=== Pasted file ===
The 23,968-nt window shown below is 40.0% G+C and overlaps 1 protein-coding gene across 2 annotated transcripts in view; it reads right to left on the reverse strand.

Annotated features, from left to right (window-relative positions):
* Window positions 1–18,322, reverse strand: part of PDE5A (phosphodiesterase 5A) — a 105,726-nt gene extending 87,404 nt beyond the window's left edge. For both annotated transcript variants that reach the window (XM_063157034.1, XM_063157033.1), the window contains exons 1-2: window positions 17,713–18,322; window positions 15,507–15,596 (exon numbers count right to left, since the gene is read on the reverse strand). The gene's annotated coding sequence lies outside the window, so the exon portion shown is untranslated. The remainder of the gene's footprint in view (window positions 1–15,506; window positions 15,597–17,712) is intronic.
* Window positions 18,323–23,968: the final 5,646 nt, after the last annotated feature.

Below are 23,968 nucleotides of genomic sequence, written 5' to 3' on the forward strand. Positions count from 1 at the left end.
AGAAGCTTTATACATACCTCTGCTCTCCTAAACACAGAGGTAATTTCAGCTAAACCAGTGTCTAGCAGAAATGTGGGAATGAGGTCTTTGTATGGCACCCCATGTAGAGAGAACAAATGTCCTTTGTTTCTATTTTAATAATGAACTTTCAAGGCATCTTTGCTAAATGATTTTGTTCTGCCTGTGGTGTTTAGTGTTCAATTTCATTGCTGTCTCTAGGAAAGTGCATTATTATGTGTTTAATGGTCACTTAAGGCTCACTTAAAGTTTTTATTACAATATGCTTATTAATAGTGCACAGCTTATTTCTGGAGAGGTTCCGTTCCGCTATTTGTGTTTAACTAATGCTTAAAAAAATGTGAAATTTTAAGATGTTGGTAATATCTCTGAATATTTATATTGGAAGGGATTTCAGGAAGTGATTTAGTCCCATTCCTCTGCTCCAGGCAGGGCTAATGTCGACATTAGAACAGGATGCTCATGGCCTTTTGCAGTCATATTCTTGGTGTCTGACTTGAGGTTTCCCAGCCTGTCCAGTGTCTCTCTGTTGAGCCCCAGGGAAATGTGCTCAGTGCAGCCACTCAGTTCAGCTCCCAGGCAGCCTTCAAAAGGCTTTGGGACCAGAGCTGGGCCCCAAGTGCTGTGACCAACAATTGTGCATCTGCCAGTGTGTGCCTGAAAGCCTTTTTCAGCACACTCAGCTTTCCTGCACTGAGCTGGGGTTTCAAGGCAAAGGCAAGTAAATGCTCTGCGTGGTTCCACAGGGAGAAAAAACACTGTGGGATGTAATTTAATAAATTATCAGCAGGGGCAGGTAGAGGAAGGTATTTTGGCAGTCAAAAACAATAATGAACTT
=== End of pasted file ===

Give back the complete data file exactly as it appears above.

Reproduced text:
The 23,968-nt window shown below is 40.0% G+C and overlaps 1 protein-coding gene across 2 annotated transcripts in view; it reads right to left on the reverse strand.

Annotated features, from left to right (window-relative positions):
* Window positions 1–18,322, reverse strand: part of PDE5A (phosphodiesterase 5A) — a 105,726-nt gene extending 87,404 nt beyond the window's left edge. For both annotated transcript variants that reach the window (XM_063157034.1, XM_063157033.1), the window contains exons 1-2: window positions 17,713–18,322; window positions 15,507–15,596 (exon numbers count right to left, since the gene is read on the reverse strand). The gene's annotated coding sequence lies outside the window, so the exon portion shown is untranslated. The remainder of the gene's footprint in view (window positions 1–15,506; window positions 15,597–17,712) is intronic.
* Window positions 18,323–23,968: the final 5,646 nt, after the last annotated feature.

Below are 23,968 nucleotides of genomic sequence, written 5' to 3' on the forward strand. Positions count from 1 at the left end.
AGAAGCTTTATACATACCTCTGCTCTCCTAAACACAGAGGTAATTTCAGCTAAACCAGTGTCTAGCAGAAATGTGGGAATGAGGTCTTTGTATGGCACCCCATGTAGAGAGAACAAATGTCCTTTGTTTCTATTTTAATAATGAACTTTCAAGGCATCTTTGCTAAATGATTTTGTTCTGCCTGTGGTGTTTAGTGTTCAATTTCATTGCTGTCTCTAGGAAAGTGCATTATTATGTGTTTAATGGTCACTTAAGGCTCACTTAAAGTTTTTATTACAATATGCTTATTAATAGTGCACAGCTTATTTCTGGAGAGGTTCCGTTCCGCTATTTGTGTTTAACTAATGCTTAAAAAAATGTGAAATTTTAAGATGTTGGTAATATCTCTGAATATTTATATTGGAAGGGATTTCAGGAAGTGATTTAGTCCCATTCCTCTGCTCCAGGCAGGGCTAATGTCGACATTAGAACAGGATGCTCATGGCCTTTTGCAGTCATATTCTTGGTGTCTGACTTGAGGTTTCCCAGCCTGTCCAGTGTCTCTCTGTTGAGCCCCAGGGAAATGTGCTCAGTGCAGCCACTCAGTTCAGCTCCCAGGCAGCCTTCAAAAGGCTTTGGGACCAGAGCTGGGCCCCAAGTGCTGTGACCAACAATTGTGCATCTGCCAGTGTGTGCCTGAAAGCCTTTTTCAGCACACTCAGCTTTCCTGCACTGAGCTGGGGTTTCAAGGCAAAGGCAAGTAAATGCTCTGCGTGGTTCCACAGGGAGAAAAAACACTGTGGGATGTAATTTAATAAATTATCAGCAGGGGCAGGTAGAGGAAGGTATTTTGGCAGTCAAAAACAATAATGAACTT